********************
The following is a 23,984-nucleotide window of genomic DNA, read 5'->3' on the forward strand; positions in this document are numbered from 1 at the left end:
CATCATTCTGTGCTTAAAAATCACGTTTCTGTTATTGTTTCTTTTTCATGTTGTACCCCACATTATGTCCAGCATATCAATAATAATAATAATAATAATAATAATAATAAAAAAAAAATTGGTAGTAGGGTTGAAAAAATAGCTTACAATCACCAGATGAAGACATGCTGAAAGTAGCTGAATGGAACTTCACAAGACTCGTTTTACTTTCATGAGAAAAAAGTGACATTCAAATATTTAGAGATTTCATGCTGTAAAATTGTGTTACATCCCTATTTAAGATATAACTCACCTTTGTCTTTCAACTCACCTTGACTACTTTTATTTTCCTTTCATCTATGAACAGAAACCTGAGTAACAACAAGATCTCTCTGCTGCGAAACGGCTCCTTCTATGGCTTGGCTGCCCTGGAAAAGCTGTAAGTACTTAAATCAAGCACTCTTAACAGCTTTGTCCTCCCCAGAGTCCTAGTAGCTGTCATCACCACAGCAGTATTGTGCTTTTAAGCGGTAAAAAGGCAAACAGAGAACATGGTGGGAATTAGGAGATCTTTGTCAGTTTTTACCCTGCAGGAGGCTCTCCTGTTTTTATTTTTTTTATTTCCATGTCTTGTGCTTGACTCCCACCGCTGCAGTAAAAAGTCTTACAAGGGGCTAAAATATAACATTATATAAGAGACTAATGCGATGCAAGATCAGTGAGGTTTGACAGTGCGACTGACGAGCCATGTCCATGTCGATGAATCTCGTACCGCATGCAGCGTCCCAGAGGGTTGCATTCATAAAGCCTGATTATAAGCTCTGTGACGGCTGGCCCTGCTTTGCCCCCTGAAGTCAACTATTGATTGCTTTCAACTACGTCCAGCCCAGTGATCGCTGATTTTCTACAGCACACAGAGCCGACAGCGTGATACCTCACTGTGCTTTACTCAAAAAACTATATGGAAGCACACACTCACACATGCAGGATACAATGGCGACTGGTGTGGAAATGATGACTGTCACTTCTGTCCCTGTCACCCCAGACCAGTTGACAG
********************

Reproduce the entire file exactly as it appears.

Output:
The following is a 23,984-nucleotide window of genomic DNA, read 5'->3' on the forward strand; positions in this document are numbered from 1 at the left end:
CATCATTCTGTGCTTAAAAATCACGTTTCTGTTATTGTTTCTTTTTCATGTTGTACCCCACATTATGTCCAGCATATCAATAATAATAATAATAATAATAATAATAATAAAAAAAAAATTGGTAGTAGGGTTGAAAAAATAGCTTACAATCACCAGATGAAGACATGCTGAAAGTAGCTGAATGGAACTTCACAAGACTCGTTTTACTTTCATGAGAAAAAAGTGACATTCAAATATTTAGAGATTTCATGCTGTAAAATTGTGTTACATCCCTATTTAAGATATAACTCACCTTTGTCTTTCAACTCACCTTGACTACTTTTATTTTCCTTTCATCTATGAACAGAAACCTGAGTAACAACAAGATCTCTCTGCTGCGAAACGGCTCCTTCTATGGCTTGGCTGCCCTGGAAAAGCTGTAAGTACTTAAATCAAGCACTCTTAACAGCTTTGTCCTCCCCAGAGTCCTAGTAGCTGTCATCACCACAGCAGTATTGTGCTTTTAAGCGGTAAAAAGGCAAACAGAGAACATGGTGGGAATTAGGAGATCTTTGTCAGTTTTTACCCTGCAGGAGGCTCTCCTGTTTTTATTTTTTTTATTTCCATGTCTTGTGCTTGACTCCCACCGCTGCAGTAAAAAGTCTTACAAGGGGCTAAAATATAACATTATATAAGAGACTAATGCGATGCAAGATCAGTGAGGTTTGACAGTGCGACTGACGAGCCATGTCCATGTCGATGAATCTCGTACCGCATGCAGCGTCCCAGAGGGTTGCATTCATAAAGCCTGATTATAAGCTCTGTGACGGCTGGCCCTGCTTTGCCCCCTGAAGTCAACTATTGATTGCTTTCAACTACGTCCAGCCCAGTGATCGCTGATTTTCTACAGCACACAGAGCCGACAGCGTGATACCTCACTGTGCTTTACTCAAAAAACTATATGGAAGCACACACTCACACATGCAGGATACAATGGCGACTGGTGTGGAAATGATGACTGTCACTTCTGTCCCTGTCACCCCAGACCAGTTGACAG